ers, NGOs, universities, etc.– to deal with subjects in the area of qualifications
and processes to improve vocational training.
Safety: To foster compliance with occupational health and safety stand-
Equity: To promote training and skills-recognition processes that foster
equality in vocational development and quality employment.
Transparency: To work towards ensuring the effectiveness of public
spending on vocational training by promoting processes to redefine qualifica-
tions and bring about continual improvement in the institutions that participate in
the plans and programmes.
The following mission and objectives are defined in the programme, in line
with its work in the area of quality:
To cooperate in strengthening economic competitiveness and enhancing
social equity through introducing measures in institutions to ensure quality em-
ployment and to develop competencies among the working population.
• To promote social dialogue by setting up a quality employment and
vocational training framework.
• To identify quality dimensions and descriptors that are validated by
actors in production, work and training.
• To improve the quality of management in vocational training institu-
tions through utilizing national and/or international standards (the ISO
standards, IRAM, the National Quality Award, etc.).
• To contribute to the development and diffusion of instruments for fa-
cilitating the transparency of qualifications through competency stand-
ardization and certification.
• To promote continual improvement in vocational training programmes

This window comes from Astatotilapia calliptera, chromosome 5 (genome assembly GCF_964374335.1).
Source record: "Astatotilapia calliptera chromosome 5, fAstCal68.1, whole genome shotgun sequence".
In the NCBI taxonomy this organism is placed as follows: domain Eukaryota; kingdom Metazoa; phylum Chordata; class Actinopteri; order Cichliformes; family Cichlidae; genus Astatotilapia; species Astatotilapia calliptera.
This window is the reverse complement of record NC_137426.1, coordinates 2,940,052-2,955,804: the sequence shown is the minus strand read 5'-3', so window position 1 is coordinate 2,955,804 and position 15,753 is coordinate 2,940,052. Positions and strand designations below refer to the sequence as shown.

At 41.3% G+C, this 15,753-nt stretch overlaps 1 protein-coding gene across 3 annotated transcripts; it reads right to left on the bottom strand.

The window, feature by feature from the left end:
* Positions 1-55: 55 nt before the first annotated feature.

linked to the Employment Secretariat.
The quality programme is mainly geared to the economically active popu-
lation, whether employed or unemployed, and it operates through:
a. The production and labour sectors, aiming at identifying, standardizing,
evaluating and certifying competencies.
b. Vocational training institutions, as agents that are co-providers of training.
Functions of the quality programme
• To support the development of institutions in the activity sectors.
• To create elements that help to strengthen institutions and promote the
recognition of workers’ competencies.
• To supply information about the current situation and state of develop-
ment of training and certification institutions and about the qualifica-
• To develop a quality reference for training and employment institu-
• To support and monitor training institutions in their strengthening proc-
The programme’s strategies for action
• To involve actors from the worlds of production, labour and training in
decisions about processes to continually improve the quality of institu-
tions and skills.
• To make strategic alliances with key actors to construct networks to
consolidate and reinforce existing quality standards.
• To stimulate and strengthen sectoral and territorial decentralization
and local development.
• To promote continual improvement processes to consolidate a refer-
• To take advantage of practices and tools that have been validated in
the past by other MTESS programmes.
Institutional structure of the quality programme
This structure is made up of three areas in charge of the different work
aspects of the programme:
The Competency Certification Technical Unit (UTeCC)
The specific task of this unit is to strengthen people’s employment situation
and their employability, in a framework of social dialogue. The aim is to obtain
sector-wide recognition of qualifications through evaluation and certification
processes geared to labour competency standards.
The Evaluation, Monitoring and Technical Assistance Unit (UEMAT)
This unit works on formulating the criteria and conditions that the voca-
tional training institutions that co-execute MTESS training policies can be re-
quired to comply with.
The Register of Training and Employment Institutions (REGICE)
This unit registers, organizes, and provides up-to-date quantitative and quali-
tative information about the training institutions that are involved in the voca-
tional training programmes and projects that come under the Employment Sec-
retariat. This covers labour competency standards, sectoral certification bod-
ies, certified evaluators and certified workers.